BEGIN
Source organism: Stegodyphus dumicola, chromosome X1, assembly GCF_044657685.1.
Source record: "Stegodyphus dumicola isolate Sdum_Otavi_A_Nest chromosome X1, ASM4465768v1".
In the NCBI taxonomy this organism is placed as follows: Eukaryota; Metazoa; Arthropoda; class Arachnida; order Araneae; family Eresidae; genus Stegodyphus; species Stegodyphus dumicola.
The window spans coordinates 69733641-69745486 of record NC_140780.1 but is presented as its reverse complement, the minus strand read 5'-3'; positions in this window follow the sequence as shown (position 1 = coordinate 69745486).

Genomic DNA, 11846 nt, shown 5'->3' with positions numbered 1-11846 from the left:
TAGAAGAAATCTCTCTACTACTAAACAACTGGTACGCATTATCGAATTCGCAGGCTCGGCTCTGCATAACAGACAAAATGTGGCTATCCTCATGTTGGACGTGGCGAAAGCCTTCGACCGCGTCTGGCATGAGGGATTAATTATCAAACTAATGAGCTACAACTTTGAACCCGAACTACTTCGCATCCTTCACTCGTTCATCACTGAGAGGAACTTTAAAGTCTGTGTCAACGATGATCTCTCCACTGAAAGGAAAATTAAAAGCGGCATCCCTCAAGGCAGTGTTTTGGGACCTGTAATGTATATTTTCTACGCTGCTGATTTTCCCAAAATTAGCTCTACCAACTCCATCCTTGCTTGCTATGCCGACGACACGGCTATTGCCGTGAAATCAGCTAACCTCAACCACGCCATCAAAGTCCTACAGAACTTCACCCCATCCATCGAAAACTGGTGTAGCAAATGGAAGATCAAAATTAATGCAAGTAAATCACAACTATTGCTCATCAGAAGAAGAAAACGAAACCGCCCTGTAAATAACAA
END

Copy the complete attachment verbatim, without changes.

Source organism: Stegodyphus dumicola, chromosome X1, assembly GCF_044657685.1.
Source record: "Stegodyphus dumicola isolate Sdum_Otavi_A_Nest chromosome X1, ASM4465768v1".
In the NCBI taxonomy this organism is placed as follows: Eukaryota; Metazoa; Arthropoda; class Arachnida; order Araneae; family Eresidae; genus Stegodyphus; species Stegodyphus dumicola.
The window spans coordinates 69733641-69745486 of record NC_140780.1 but is presented as its reverse complement, the minus strand read 5'-3'; positions in this window follow the sequence as shown (position 1 = coordinate 69745486).

Genomic DNA, 11846 nt, shown 5'->3' with positions numbered 1-11846 from the left:
TAGAAGAAATCTCTCTACTACTAAACAACTGGTACGCATTATCGAATTCGCAGGCTCGGCTCTGCATAACAGACAAAATGTGGCTATCCTCATGTTGGACGTGGCGAAAGCCTTCGACCGCGTCTGGCATGAGGGATTAATTATCAAACTAATGAGCTACAACTTTGAACCCGAACTACTTCGCATCCTTCACTCGTTCATCACTGAGAGGAACTTTAAAGTCTGTGTCAACGATGATCTCTCCACTGAAAGGAAAATTAAAAGCGGCATCCCTCAAGGCAGTGTTTTGGGACCTGTAATGTATATTTTCTACGCTGCTGATTTTCCCAAAATTAGCTCTACCAACTCCATCCTTGCTTGCTATGCCGACGACACGGCTATTGCCGTGAAATCAGCTAACCTCAACCACGCCATCAAAGTCCTACAGAACTTCACCCCATCCATCGAAAACTGGTGTAGCAAATGGAAGATCAAAATTAATGCAAGTAAATCACAACTATTGCTCATCAGAAGAAGAAAACGAAACCGCCCTGTAAATAACAA